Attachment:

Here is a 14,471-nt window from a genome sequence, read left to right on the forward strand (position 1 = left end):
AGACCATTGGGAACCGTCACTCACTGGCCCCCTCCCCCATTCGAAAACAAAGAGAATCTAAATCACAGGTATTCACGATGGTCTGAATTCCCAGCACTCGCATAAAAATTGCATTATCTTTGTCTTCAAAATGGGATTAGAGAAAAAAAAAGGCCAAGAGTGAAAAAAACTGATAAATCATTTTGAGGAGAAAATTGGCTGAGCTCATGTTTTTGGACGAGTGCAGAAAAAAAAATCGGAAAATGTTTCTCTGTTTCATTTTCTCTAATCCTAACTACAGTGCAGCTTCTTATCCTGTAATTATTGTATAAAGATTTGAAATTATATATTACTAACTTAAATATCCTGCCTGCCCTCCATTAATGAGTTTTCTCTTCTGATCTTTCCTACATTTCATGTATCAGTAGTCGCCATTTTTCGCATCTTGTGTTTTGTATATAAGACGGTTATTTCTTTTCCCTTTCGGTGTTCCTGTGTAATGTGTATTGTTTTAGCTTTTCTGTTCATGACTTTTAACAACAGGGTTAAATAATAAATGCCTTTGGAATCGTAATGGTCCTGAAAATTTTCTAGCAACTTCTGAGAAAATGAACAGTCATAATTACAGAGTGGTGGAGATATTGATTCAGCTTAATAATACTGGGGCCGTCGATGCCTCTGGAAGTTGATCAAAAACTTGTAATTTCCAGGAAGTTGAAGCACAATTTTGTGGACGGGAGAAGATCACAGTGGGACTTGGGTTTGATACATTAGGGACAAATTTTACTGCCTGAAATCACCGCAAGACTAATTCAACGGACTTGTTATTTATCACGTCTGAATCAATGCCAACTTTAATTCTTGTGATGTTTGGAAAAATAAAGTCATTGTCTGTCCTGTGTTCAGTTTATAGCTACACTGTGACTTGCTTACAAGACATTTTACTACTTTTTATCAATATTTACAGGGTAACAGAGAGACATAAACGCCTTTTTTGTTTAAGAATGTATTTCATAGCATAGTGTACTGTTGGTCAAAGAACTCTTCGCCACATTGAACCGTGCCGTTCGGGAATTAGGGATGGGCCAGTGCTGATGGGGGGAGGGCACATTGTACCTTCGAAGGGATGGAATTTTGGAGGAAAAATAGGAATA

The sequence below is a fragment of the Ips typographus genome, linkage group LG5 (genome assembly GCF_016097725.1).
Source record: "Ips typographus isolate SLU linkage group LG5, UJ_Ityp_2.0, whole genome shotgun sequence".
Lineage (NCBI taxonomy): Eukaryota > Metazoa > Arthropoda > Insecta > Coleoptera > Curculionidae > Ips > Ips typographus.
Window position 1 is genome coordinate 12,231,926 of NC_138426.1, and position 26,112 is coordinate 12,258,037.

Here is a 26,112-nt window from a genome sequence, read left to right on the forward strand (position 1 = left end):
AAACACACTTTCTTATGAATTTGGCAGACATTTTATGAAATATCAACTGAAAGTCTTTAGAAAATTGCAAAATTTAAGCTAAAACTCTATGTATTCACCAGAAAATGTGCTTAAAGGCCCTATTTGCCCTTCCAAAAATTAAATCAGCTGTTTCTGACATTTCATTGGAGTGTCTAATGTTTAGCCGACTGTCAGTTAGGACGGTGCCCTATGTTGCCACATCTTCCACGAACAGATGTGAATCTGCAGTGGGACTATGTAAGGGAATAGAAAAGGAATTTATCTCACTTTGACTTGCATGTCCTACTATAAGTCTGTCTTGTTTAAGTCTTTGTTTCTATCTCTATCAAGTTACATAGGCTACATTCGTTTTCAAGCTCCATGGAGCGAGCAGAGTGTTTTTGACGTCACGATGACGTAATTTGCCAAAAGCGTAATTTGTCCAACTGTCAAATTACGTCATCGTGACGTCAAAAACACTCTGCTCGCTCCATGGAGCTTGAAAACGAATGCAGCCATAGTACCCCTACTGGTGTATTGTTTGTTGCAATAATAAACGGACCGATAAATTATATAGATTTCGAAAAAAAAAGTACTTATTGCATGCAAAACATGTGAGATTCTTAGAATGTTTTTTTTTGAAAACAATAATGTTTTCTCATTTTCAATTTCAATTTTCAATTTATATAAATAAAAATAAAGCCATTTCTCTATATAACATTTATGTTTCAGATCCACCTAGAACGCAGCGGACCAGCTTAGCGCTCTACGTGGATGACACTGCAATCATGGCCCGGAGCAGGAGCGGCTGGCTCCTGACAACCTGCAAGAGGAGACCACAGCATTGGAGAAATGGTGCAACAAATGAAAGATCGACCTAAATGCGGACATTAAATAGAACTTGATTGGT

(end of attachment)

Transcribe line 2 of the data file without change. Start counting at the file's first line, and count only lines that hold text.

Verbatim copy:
AGACCATTGGGAACCGTCACTCACTGGCCCCCTCCCCCATTCGAAAACAAAGAGAATCTAAATCACAGGTATTCACGATGGTCTGAATTCCCAGCACTCGCATAAAAATTGCATTATCTTTGTCTTCAAAATGGGATTAGAGAAAAAAAAAGGCCAAGAGTGAAAAAAACTGATAAATCATTTTGAGGAGAAAATTGGCTGAGCTCATGTTTTTGGACGAGTGCAGAAAAAAAAATCGGAAAATGTTTCTCTGTTTCATTTTCTCTAATCCTAACTACAGTGCAGCTTCTTATCCTGTAATTATTGTATAAAGATTTGAAATTATATATTACTAACTTAAATATCCTGCCTGCCCTCCATTAATGAGTTTTCTCTTCTGATCTTTCCTACATTTCATGTATCAGTAGTCGCCATTTTTCGCATCTTGTGTTTTGTATATAAGACGGTTATTTCTTTTCCCTTTCGGTGTTCCTGTGTAATGTGTATTGTTTTAGCTTTTCTGTTCATGACTTTTAACAACAGGGTTAAATAATAAATGCCTTTGGAATCGTAATGGTCCTGAAAATTTTCTAGCAACTTCTGAGAAAATGAACAGTCATAATTACAGAGTGGTGGAGATATTGATTCAGCTTAATAATACTGGGGCCGTCGATGCCTCTGGAAGTTGATCAAAAACTTGTAATTTCCAGGAAGTTGAAGCACAATTTTGTGGACGGGAGAAGATCACAGTGGGACTTGGGTTTGATACATTAGGGACAAATTTTACTGCCTGAAATCACCGCAAGACTAATTCAACGGACTTGTTATTTATCACGTCTGAATCAATGCCAACTTTAATTCTTGTGATGTTTGGAAAAATAAAGTCATTGTCTGTCCTGTGTTCAGTTTATAGCTACACTGTGACTTGCTTACAAGACATTTTACTACTTTTTATCAATATTTACAGGGTAACAGAGAGACATAAACGCCTTTTTTGTTTAAGAATGTATTTCATAGCATAGTGTACTGTTGGTCAAAGAACTCTTCGCCACATTGAACCGTGCCGTTCGGGAATTAGGGATGGGCCAGTGCTGATGGGGGGAGGGCACATTGTACCTTCGAAGGGATGGAATTTTGGAGGAAAAATAGGAATA